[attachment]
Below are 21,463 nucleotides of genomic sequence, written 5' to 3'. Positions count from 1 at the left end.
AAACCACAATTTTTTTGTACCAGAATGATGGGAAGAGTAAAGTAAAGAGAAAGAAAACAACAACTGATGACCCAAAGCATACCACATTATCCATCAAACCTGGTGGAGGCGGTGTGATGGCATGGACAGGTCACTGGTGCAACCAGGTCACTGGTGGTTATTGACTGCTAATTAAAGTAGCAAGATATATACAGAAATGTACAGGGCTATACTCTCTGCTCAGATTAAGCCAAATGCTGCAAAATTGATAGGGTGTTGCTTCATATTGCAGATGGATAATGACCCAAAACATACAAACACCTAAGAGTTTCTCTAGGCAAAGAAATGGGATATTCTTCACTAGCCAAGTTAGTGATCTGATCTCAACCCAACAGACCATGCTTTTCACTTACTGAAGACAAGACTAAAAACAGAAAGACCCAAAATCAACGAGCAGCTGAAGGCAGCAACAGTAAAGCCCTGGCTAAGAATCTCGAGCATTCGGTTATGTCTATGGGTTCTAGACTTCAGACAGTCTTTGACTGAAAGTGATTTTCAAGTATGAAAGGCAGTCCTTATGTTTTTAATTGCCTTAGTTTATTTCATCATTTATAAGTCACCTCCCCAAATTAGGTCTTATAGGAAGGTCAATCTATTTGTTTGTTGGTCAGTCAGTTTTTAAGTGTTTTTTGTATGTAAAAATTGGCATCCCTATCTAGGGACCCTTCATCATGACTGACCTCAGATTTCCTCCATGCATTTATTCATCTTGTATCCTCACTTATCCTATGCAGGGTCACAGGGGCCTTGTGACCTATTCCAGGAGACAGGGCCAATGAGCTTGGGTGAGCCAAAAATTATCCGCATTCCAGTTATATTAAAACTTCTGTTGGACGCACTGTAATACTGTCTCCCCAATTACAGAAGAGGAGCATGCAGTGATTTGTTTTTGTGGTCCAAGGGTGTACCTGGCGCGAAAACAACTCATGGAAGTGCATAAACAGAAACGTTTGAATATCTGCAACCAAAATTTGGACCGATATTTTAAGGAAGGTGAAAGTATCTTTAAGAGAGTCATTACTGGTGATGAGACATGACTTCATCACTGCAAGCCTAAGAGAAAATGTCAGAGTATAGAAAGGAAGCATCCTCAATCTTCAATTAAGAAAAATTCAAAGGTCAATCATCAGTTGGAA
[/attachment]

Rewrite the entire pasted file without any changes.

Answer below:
Below are 21,463 nucleotides of genomic sequence, written 5' to 3'. Positions count from 1 at the left end.
AAACCACAATTTTTTTGTACCAGAATGATGGGAAGAGTAAAGTAAAGAGAAAGAAAACAACAACTGATGACCCAAAGCATACCACATTATCCATCAAACCTGGTGGAGGCGGTGTGATGGCATGGACAGGTCACTGGTGCAACCAGGTCACTGGTGGTTATTGACTGCTAATTAAAGTAGCAAGATATATACAGAAATGTACAGGGCTATACTCTCTGCTCAGATTAAGCCAAATGCTGCAAAATTGATAGGGTGTTGCTTCATATTGCAGATGGATAATGACCCAAAACATACAAACACCTAAGAGTTTCTCTAGGCAAAGAAATGGGATATTCTTCACTAGCCAAGTTAGTGATCTGATCTCAACCCAACAGACCATGCTTTTCACTTACTGAAGACAAGACTAAAAACAGAAAGACCCAAAATCAACGAGCAGCTGAAGGCAGCAACAGTAAAGCCCTGGCTAAGAATCTCGAGCATTCGGTTATGTCTATGGGTTCTAGACTTCAGACAGTCTTTGACTGAAAGTGATTTTCAAGTATGAAAGGCAGTCCTTATGTTTTTAATTGCCTTAGTTTATTTCATCATTTATAAGTCACCTCCCCAAATTAGGTCTTATAGGAAGGTCAATCTATTTGTTTGTTGGTCAGTCAGTTTTTAAGTGTTTTTTGTATGTAAAAATTGGCATCCCTATCTAGGGACCCTTCATCATGACTGACCTCAGATTTCCTCCATGCATTTATTCATCTTGTATCCTCACTTATCCTATGCAGGGTCACAGGGGCCTTGTGACCTATTCCAGGAGACAGGGCCAATGAGCTTGGGTGAGCCAAAAATTATCCGCATTCCAGTTATATTAAAACTTCTGTTGGACGCACTGTAATACTGTCTCCCCAATTACAGAAGAGGAGCATGCAGTGATTTGTTTTTGTGGTCCAAGGGTGTACCTGGCGCGAAAACAACTCATGGAAGTGCATAAACAGAAACGTTTGAATATCTGCAACCAAAATTTGGACCGATATTTTAAGGAAGGTGAAAGTATCTTTAAGAGAGTCATTACTGGTGATGAGACATGACTTCATCACTGCAAGCCTAAGAGAAAATGTCAGAGTATAGAAAGGAAGCATCCTCAATCTTCAATTAAGAAAAATTCAAAGGTCAATCATCAGTTGGAA